John Masefield.

John M. Synge: a Few Personal Recollections, with Biographical Notes online

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at least four of them, besides his scholarship in the universal
language of music. Among his early plans for books were schemes
for a translation from some of the prose of St. Francis of Assisi,
(which he abandoned, because an English translation was published
at the time) and for a critical study of Racine, whose pure and
noble art always meant much to him. Some critical and other
writings of this period exist in manuscript. They are said to be
carefully written, but wanting in inner impulse.

Throughout this period if not throughout his life he lived with
the utmost ascetic frugality, bordering always, or touching, on
poverty. He used to say that his income was "forty pounds a year
and a new suit of clothes, when my old ones get too shabby." He
had no expensive habits, he was never self-indulgent, he had no
wish to entertain nor to give away, no desire to make nor to own
money, no taste for collection nor zest for spending. He eschewed
all things that threatened his complete frugal independence and
thereby the integrity of his mind.

The superficial man, not seeing this last point, sometimes felt
that he "did not know how to abound."

* * * * *

When in Paris in 1899, he met Mr. W. B. Yeats who, having seen his
work suggested that he would do well to give up writing criticism,
and go again to the Aran Islands to study the life there, and fill
his mind with real and new images, so that, if he wrote later, his
writing might be lively and fresh and his subject a new discovery.
He did as Mr. Yeats suggested and went back to the Aran Islands
and passed some weeks in Inishmaan. In all, he made five or six
visits to the Aran Islands, these two of 1898 and 1899, and
certainly three more in the autumns of 1900, 1901, 1902.
The Islanders liked him but were a little puzzled by him. He
was an unassertive, unassuming man, with a genius for being
inconspicuous. He has told us that his usual method in a poor
man's cabin was to make them forget that he was there, but in Aran
on these visits he always tried to add to the fun, and to his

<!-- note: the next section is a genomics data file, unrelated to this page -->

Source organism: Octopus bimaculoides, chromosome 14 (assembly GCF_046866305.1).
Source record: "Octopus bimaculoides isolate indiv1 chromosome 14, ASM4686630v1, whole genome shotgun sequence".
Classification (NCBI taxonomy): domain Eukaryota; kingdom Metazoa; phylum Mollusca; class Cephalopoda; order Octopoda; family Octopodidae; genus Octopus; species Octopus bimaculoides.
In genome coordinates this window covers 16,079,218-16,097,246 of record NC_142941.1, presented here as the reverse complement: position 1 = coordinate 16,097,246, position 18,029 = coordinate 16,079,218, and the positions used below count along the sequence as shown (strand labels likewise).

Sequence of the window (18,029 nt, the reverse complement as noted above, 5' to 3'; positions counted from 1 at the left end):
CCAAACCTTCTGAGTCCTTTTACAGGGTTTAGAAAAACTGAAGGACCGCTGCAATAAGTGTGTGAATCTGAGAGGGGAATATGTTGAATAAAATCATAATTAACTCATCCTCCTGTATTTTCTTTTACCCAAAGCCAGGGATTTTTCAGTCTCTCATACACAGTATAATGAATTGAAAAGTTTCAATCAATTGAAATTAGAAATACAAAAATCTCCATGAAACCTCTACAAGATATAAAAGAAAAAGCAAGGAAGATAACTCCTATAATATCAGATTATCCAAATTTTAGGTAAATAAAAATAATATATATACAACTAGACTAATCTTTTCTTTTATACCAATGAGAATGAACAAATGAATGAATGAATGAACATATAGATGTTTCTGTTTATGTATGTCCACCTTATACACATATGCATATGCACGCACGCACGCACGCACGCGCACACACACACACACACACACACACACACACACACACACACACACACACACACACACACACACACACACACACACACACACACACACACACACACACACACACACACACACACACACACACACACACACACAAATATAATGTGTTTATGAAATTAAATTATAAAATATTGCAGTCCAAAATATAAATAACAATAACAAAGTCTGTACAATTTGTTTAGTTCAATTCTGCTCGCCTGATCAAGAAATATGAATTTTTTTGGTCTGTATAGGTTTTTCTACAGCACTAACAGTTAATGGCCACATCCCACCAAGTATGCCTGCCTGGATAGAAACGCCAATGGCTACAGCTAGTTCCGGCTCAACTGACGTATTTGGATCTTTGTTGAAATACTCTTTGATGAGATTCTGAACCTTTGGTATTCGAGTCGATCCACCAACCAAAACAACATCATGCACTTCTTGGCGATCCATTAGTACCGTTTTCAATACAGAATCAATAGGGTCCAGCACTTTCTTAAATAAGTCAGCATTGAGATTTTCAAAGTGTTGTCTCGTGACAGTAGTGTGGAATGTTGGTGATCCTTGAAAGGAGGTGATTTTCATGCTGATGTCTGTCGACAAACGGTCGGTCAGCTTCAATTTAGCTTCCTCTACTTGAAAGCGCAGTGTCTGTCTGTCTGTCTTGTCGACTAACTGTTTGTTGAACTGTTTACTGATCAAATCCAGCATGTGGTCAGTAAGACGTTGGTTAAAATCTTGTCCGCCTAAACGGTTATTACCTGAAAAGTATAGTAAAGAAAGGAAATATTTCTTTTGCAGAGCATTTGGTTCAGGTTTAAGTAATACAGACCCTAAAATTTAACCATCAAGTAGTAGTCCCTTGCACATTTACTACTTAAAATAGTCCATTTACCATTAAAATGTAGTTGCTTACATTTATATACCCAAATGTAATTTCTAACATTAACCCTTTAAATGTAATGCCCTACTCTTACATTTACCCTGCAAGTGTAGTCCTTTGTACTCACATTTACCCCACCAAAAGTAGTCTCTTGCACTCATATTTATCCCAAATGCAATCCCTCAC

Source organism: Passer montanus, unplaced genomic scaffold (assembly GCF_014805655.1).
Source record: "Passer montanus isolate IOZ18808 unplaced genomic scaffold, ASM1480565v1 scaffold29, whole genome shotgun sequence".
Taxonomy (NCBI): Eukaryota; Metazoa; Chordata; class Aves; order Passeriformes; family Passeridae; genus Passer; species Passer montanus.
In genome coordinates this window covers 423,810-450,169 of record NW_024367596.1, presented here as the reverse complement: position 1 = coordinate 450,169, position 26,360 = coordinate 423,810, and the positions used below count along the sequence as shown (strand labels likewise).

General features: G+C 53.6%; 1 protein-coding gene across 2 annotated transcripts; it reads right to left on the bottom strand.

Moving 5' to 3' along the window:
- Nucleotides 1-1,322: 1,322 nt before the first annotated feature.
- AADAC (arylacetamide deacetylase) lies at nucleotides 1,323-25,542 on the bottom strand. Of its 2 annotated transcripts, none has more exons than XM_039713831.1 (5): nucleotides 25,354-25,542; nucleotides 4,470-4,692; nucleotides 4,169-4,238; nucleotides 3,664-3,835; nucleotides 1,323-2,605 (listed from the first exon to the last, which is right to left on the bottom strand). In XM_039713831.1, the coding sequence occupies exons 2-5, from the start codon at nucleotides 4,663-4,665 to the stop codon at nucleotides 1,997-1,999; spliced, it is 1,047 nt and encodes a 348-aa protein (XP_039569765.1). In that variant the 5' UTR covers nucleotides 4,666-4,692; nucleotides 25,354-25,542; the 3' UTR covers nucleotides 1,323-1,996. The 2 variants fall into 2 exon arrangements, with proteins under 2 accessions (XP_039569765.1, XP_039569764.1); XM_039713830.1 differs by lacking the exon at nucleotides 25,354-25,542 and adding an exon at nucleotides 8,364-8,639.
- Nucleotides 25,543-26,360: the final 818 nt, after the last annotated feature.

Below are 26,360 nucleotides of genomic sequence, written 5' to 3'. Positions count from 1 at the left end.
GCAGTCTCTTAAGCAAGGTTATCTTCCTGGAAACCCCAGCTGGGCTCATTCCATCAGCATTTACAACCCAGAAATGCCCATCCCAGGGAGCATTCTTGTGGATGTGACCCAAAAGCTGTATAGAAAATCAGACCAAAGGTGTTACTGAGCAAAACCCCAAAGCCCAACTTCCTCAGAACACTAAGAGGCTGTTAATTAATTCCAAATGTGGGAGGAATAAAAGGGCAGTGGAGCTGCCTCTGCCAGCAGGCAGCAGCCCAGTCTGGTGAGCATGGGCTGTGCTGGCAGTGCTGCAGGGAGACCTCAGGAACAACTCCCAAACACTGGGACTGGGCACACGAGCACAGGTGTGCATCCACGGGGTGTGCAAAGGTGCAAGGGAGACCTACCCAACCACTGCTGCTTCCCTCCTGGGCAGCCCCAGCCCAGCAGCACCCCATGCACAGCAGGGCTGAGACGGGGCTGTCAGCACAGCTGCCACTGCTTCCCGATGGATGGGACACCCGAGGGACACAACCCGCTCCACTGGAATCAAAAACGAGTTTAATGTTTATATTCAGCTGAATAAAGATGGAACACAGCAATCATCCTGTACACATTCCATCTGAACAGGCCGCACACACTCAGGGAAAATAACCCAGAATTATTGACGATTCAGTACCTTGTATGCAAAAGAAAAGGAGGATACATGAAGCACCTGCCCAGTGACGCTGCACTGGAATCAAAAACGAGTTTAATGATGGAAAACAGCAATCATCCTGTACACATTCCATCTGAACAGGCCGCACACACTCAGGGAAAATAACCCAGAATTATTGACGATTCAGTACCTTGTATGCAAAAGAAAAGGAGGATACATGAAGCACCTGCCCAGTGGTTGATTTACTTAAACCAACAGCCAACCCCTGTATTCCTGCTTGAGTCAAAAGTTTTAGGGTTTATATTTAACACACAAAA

personal prestige with conjuring tricks, fiddling, piping, taking
photographs, etc. Some of the Islanders were much attached to him.
I suppose that their main impression was that he was a linguist
who had committed a crime somewhere and had come to hide.

His next three or four years, 1899-1902 were passed between Paris
and Ireland; Paris in the winter and spring and Ireland in the
other seasons. He was at work on _The Aran Islands_, and on his
three early one act plays, _The Tinker's Wedding_, _Riders to the
Sea_, and _The Shadow of the Glen_. He came to London in the
winter of 1902-3, where I saw him as I have described. London did
not suit him and he did not stay long. He gave up his room in
Paris at this time, with some searching of the heart; for at
thirty one clings to youth. After this, he was mostly in Ireland,
in the wilder West and elsewhere; writing and perfecting. At the
end of 1904 he was in Dublin, for the opening of the Abbey Theatre
of which he was one of the advisers. In June, 1905, he went
through the Congested Districts of Connemara, with Mr. Jack B.
Yeats. After this expedition, which lasted a month, he was
generally in or near Dublin, in Kingstown and elsewhere, though he
made summer excursions to Dingle, the Blasket Islands, Kerry, etc.
About once a year, when the Abbey Theatre Company was touring in
England, he came with it if his health allowed, to watch the
performances in London, Manchester or Edinburgh, wherever they
might be. His life was always mainly within himself; the record of
these years is very meagre, all that can be said of them is that
he passed them mostly in Ireland, writing and re-writing, in
failing health and with increasing purpose. His general health was
never robust, and for at least the last six years of his life his
throat troubled him. He used to speak of the trouble as "his
glands;" I cannot learn its exact nature; but I have been told
that it was "cancer" or "some form of cancer," which caused him
"not very great pain," but which "would have been excessively
painful had he lived a little longer." Doctors may be able to
conclude from these vague statements what it was. He was operated
upon in May, 1908, but the growth could not be removed, and from
that time on he was under sentence of death. He passed his last
few months of life trying to finish his play of _Deirdre_ and